(Note: This e-mail interview was conducted in June 2001, and was publically presented for the first time at Anime Expo 2001 on July 7th at the serial experiments lain Fan's Discussion Panel that I hosted, with approximately 100 con-goers in attendance. Mr. Konaka is not a native English speaker, so he requested that I correct his mistakes. As such, the answers below have been slightly edited for grammar and spelling, but the content remains the same.)
LE: You once told me that the name "Armitage" is from HP Lovecraft. Would you call serial experiments lain a Lovecraft-style horror story? If so, what parts of the anime are inspired by Lovecraft?
CJK: Sometimes, I use the elements of H.P.L. and other authors of the Cthulhu Saga in my scenarios, but I think there are no such elements in "lain". It was not necessary.
LE: Alice in Wonderland by Lewis Carroll often shows up in your writing. Do you like American science fiction and fantasy? If so, what American SF movies or books have influenced the writing of serial experiments lain and your other works?
CJK: For me, H.P.L. and Lewis Carroll are very close. They each created their own style, and their own world (and history). I'm a story maker. I don't have the desire to create an original world for each new production. So when it's effective, I use their elements. I said that "lain" didn't need the elements of H.P.L. That's because I wrote "lain" as the story of the "Present Day, Present Time.".
LE: What Japanese books, anime, manga, or movies do you like?
CJK: Mostly, I have been influenced by movies from all over the world, including Japan. I think I was especially influenced by '70s movies. "Taxi Driver", "The Exorcist", "The Legend of The Hell House", "Obsession", "Videodrome"...and so on. But I was born with Tezuka's manga, "Astroboy". I grew up with a lot of anime.
LE: Are there any particular anime artists or directors you would like to work with?
CJK: Of course, working together with Mr. Ryutaro Nakamura was so exciting. I can say that I've been very lucky to have met and worked with many talented directors.
LE: serial experiments lain was intended for a Japanese audience. How do you feel about the international popularity of serial experiments lain, and why do you think it is so popular worldwide? From what you have noticed, how are American fans of serial experiments lain different from Japanese fans?
CJK: I feel that the reaction of the people who liked "lain" is not so different between Japanese and non-Japanese fans. They all found their own point of the theme in "lain". That is what I wanted.
LE: What have you written in the past that you would like more people to see? Can you tell us anything about your future anime-related works?
CJK: I've written so many movies, anime, and TV dramas. But I want you to see the production that I'm now writing. I'm now working on season 3 of "Digimon". It's the brand-new series called "Digimontamers" in Japan.
LE: You told me that Alice, Reika, and Juri are from Alice in Cyberland, which you wrote. Who made up the name "Lain" and where does the name come from? Is there a real person named "Lain"?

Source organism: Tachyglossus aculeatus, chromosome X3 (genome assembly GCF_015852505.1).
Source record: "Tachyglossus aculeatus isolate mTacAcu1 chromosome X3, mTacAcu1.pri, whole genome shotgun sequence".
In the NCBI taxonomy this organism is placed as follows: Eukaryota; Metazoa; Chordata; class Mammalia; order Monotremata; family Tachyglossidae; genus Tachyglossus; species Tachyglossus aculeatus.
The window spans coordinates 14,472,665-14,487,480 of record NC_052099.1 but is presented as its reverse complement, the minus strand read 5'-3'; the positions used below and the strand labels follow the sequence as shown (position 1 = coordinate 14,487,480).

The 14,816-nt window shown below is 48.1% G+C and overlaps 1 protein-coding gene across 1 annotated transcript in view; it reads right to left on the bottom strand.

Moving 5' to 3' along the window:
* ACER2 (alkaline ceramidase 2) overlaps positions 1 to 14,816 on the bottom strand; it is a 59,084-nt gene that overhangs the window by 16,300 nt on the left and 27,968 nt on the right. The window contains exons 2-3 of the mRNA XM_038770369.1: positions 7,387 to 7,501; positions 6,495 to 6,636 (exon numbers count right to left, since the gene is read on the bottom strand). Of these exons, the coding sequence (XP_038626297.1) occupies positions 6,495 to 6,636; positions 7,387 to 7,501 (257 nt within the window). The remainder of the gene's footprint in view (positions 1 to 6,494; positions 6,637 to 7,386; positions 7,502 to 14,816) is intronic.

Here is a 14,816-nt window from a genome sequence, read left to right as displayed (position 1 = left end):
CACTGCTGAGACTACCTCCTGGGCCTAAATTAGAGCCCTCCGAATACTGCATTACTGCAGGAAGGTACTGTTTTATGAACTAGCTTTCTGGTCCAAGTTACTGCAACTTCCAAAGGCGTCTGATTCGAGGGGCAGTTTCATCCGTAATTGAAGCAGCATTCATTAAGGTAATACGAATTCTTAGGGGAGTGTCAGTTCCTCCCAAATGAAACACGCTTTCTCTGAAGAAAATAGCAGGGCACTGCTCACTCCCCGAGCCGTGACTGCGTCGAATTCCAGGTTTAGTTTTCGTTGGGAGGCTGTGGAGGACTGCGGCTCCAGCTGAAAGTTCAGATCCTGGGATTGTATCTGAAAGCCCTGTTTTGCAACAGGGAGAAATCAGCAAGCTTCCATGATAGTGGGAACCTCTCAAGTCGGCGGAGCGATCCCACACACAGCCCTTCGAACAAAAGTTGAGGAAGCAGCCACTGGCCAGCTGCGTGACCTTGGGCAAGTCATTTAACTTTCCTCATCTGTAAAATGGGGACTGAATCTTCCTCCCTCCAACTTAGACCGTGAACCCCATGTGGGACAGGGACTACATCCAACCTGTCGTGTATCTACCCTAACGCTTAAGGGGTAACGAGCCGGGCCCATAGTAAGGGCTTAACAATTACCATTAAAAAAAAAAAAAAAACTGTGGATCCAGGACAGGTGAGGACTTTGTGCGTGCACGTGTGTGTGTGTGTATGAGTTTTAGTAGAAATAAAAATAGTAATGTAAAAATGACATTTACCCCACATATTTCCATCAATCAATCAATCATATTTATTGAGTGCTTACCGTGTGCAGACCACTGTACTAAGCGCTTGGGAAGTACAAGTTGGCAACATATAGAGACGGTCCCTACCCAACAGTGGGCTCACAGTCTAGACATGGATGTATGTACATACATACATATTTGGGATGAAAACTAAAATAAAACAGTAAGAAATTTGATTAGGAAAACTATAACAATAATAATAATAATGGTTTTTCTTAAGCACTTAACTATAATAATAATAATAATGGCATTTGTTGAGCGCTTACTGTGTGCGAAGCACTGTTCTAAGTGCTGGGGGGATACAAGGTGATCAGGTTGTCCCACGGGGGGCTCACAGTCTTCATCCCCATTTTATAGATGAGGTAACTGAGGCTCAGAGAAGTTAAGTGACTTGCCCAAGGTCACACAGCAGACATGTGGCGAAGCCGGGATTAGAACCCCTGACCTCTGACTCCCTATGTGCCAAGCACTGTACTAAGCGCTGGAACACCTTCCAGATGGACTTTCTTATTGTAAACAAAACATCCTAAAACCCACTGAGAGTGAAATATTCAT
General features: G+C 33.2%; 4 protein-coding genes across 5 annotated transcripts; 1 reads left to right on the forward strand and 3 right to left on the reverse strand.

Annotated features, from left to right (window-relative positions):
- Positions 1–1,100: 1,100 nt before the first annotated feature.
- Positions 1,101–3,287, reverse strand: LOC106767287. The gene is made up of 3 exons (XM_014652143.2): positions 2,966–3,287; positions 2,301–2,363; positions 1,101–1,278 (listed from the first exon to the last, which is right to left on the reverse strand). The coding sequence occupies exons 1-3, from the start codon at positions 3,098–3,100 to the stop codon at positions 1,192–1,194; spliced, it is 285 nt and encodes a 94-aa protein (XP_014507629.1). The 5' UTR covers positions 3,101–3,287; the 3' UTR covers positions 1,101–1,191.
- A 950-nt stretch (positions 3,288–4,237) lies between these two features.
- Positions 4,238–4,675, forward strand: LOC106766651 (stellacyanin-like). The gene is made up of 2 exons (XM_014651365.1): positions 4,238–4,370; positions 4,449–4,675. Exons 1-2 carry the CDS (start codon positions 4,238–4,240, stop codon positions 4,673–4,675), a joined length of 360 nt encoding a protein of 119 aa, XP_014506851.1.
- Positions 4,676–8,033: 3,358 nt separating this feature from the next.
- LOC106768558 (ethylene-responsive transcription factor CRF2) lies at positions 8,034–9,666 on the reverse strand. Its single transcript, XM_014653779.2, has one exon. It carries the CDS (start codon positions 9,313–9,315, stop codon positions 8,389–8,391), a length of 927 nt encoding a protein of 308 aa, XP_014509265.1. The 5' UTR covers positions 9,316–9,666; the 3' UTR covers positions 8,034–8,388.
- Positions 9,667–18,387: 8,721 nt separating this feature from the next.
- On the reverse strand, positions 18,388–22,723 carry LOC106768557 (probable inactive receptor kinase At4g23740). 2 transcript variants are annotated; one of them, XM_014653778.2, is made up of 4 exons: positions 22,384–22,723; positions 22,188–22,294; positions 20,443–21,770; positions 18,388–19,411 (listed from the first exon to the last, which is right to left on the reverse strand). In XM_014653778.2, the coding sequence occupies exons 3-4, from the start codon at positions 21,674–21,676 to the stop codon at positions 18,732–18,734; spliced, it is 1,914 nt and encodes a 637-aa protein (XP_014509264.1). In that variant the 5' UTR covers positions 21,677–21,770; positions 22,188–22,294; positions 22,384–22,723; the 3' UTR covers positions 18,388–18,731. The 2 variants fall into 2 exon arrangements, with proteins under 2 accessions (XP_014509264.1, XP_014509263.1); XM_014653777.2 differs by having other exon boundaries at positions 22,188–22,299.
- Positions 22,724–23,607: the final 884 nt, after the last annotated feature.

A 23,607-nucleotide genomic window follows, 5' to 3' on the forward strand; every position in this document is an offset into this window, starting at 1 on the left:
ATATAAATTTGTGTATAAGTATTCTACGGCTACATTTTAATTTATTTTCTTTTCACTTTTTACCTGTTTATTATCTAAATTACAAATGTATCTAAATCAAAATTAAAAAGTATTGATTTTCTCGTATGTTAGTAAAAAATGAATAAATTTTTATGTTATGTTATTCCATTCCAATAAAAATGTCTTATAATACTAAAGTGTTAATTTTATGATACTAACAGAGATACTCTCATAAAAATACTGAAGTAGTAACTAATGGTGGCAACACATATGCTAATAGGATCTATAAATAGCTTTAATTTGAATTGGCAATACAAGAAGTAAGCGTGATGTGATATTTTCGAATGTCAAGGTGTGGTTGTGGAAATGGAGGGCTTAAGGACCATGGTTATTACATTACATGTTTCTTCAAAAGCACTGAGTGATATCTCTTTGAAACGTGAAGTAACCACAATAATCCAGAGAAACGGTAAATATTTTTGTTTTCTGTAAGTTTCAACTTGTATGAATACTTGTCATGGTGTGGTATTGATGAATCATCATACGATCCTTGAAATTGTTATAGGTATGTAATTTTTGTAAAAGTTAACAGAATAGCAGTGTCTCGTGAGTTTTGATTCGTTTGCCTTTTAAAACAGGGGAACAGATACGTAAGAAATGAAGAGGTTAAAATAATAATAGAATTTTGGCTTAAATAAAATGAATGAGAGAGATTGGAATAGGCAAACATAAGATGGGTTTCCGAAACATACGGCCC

CJK: In "Digimontamers", I included the characters "Juri" and "Reika". "Alice In Cyberland", "lain", and "Digimontamers" are all "Cyber fictions". That's the only reason. But in my heart, maybe I like the characters even if their faces and ages have changed.
In fact, I originally created the characters of "Alice", "Reika", and "Juri" in one episode of a domestic live action TV drama in 1994. (that was the "Haunted High" episode of "Gakkou No Kwaidan"-"Terrible stories of School")
LE: The lain anime has a lot of computers, and your website is very impressive. Do you love computers very much?
CJK: I love and hate computers...
LE: Are there any questions you would like to ask us American fans? Do you have any message for us?
CJK: I believe that U.S. fans caught the "Kernel" of lain. I believe that you recognized what I and Mr.Nakamura and
Ueda the producer wished to tell you.
But I wonder...What do you think about the dogma of Eiri Masami in the anime ? Were Eiri's thoughts totally insane? I'd like to hear about it.
We discussed Mr. Konaka's question at the panel. Most of us agreed that Eiri Masami's philosophy regarding human evolution was not necessarily wrong--that there is indeed something to be said for transcending bodily existence--that transcendance mediated by computers or some other technology. In our discussion, we avoided two extremes: we felt that a Wired existence should not completely replace being in a (flesh) body, but at the same time, one should not completely reject the Wired, either, in favor of a (flesh) body. Eiri was problematic, we thought, not because of his philosophy of human evolution, per se, but because of his politics of evolution. Whether he was right or wrong about the future of human evolution, he didn't have the right to forcibly impose his personal beliefs on others against their will (and sometimes without their knowledge). By doing just that, Eiri caused a lot of damage that Lain had to fix when she RESET the world.Back to Interviews and Events